• Current research suggests that ARBD accounts for 10-24% of all cases of dementia.
  • One of the most extreme forms of ARBD, Wernicke-Korsakoff’s Syndrome, is seen in around 12% of dependent drinkers.

0.5%

have changes in their brain as a result of alcohol use

35%

of the very heaviest drinkers are thought to have some form of ARBD

24%

research suggests that ARBD accounts for 10-24% of all cases of dementia.

Is there a cure for ARBD?

ARBD is often mistaken for conditions like Alzheimer’s Disease, but one of the key differences is that, with the right treatment, symptoms of ARBD can improve greatly. Unlike Alzheimer’s, ARBD is not progressive – it doesn’t inevitably get worse over time. Recovery is possible and the outcomes for people who stop drinking can be very good, with much of the damage to the brain being reversed. To find out more, see our fact sheet ARBD – Diagnosis and Treatment.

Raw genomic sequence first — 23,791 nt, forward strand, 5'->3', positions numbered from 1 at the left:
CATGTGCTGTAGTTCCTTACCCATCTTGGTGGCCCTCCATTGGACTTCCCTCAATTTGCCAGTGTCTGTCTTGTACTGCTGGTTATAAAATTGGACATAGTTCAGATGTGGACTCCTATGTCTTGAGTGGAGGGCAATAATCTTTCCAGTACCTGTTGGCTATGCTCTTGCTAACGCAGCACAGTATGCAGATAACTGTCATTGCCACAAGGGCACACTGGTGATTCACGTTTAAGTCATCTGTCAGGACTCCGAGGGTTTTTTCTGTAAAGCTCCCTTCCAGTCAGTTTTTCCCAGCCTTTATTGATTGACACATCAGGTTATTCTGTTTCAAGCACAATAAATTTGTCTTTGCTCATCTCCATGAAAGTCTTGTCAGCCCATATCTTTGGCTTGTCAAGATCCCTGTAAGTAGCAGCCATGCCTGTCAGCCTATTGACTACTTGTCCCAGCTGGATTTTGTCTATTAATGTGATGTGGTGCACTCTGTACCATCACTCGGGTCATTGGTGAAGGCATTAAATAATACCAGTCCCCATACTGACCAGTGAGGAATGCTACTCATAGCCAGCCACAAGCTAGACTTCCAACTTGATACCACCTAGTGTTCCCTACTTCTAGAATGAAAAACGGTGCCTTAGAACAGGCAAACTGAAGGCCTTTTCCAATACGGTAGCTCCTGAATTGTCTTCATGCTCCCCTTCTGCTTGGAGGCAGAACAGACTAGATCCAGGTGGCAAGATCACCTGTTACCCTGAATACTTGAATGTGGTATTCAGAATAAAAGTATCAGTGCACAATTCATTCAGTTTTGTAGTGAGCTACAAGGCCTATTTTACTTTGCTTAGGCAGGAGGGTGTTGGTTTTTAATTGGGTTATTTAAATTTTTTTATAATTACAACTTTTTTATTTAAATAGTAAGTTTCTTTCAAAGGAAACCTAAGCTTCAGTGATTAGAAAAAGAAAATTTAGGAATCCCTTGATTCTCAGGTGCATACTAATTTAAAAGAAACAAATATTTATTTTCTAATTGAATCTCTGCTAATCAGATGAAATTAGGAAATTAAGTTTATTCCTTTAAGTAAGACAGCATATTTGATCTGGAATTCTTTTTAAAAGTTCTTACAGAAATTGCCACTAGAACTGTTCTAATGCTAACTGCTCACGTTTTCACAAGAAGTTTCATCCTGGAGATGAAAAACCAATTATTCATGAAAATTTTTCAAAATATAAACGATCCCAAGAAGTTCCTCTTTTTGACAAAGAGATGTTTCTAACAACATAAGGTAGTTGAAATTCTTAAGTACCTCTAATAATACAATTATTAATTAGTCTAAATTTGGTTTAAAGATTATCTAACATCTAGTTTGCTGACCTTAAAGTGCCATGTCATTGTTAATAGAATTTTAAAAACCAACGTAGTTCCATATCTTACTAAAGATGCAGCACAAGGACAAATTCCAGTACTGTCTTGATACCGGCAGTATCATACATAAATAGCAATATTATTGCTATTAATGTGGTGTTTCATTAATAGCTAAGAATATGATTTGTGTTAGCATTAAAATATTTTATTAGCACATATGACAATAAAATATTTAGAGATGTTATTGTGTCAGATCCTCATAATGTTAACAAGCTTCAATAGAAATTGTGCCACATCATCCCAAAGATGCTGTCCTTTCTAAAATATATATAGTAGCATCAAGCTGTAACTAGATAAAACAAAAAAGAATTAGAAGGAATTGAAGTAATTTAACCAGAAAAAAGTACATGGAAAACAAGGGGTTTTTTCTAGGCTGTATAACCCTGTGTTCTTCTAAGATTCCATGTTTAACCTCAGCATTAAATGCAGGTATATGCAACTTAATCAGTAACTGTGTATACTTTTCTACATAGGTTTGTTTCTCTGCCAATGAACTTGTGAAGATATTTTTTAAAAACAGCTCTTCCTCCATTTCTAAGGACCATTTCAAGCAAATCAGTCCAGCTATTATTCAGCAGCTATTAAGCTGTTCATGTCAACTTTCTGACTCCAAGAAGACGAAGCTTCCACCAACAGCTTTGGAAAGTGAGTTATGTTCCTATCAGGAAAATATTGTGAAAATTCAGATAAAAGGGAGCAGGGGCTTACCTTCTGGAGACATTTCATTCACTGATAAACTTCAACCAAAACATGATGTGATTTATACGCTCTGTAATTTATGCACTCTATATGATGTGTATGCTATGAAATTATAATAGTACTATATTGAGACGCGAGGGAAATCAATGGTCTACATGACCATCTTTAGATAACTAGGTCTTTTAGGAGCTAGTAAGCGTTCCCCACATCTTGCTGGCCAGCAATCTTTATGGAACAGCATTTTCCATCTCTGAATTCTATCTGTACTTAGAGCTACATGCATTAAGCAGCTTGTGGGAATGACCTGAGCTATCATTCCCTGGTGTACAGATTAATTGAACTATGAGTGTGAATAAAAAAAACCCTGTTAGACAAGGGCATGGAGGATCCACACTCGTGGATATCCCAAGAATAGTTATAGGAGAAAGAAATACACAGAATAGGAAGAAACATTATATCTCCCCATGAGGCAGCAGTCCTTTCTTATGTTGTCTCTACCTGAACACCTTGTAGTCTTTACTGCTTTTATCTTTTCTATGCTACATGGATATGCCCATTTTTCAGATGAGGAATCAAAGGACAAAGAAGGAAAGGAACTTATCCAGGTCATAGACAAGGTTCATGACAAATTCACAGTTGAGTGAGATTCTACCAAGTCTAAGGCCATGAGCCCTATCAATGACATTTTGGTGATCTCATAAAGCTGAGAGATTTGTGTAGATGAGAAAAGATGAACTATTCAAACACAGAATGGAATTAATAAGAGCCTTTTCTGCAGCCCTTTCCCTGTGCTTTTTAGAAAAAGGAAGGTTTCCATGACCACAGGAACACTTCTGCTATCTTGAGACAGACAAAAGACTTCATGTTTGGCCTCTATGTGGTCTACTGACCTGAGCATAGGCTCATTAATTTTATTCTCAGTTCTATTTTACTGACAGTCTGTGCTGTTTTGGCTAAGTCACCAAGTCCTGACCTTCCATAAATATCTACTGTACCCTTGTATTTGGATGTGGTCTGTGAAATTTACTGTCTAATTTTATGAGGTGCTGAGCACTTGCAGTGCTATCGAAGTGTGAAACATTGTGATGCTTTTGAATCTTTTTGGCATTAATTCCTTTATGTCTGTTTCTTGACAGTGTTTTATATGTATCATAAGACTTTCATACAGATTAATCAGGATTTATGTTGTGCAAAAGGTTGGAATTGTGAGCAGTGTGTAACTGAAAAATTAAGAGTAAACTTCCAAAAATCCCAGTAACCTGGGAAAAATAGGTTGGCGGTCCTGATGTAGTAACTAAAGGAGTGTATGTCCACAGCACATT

There are also support services for carers, family members and friends of people with ARBD. To find out more read our guide to family support services.

Recovery is possible and the outcomes for people who stop drinking can be very good, with much of the damage to the brain being reversed.

For advice on living with someone with ARBD, see our handbook for carers: Road to Recovery.

If you’re a professional working with people with ARBD, see our Quick Guide for Professionals.

For more detailed information on all aspects of ARBD, go to Alcohol Concern’s report All in the mind – Meeting the challenge of alcohol-related brain damage.

Please note: Our publications do not look at the damage to the brain caused in the womb by heavy drinking during pregnancy, known as Foetal Alcohol Spectrum Disorder or Foetal Alcohol Syndrome. More information on these conditions can be found on the website of the National Organisation for Foetal Alcohol Syndrome: www.nofas-uk.org.

This fact sheet was written by our predecessor organisation Alcohol Concern with the support of Garfield Weston Foundation.

Other fact sheets in this series: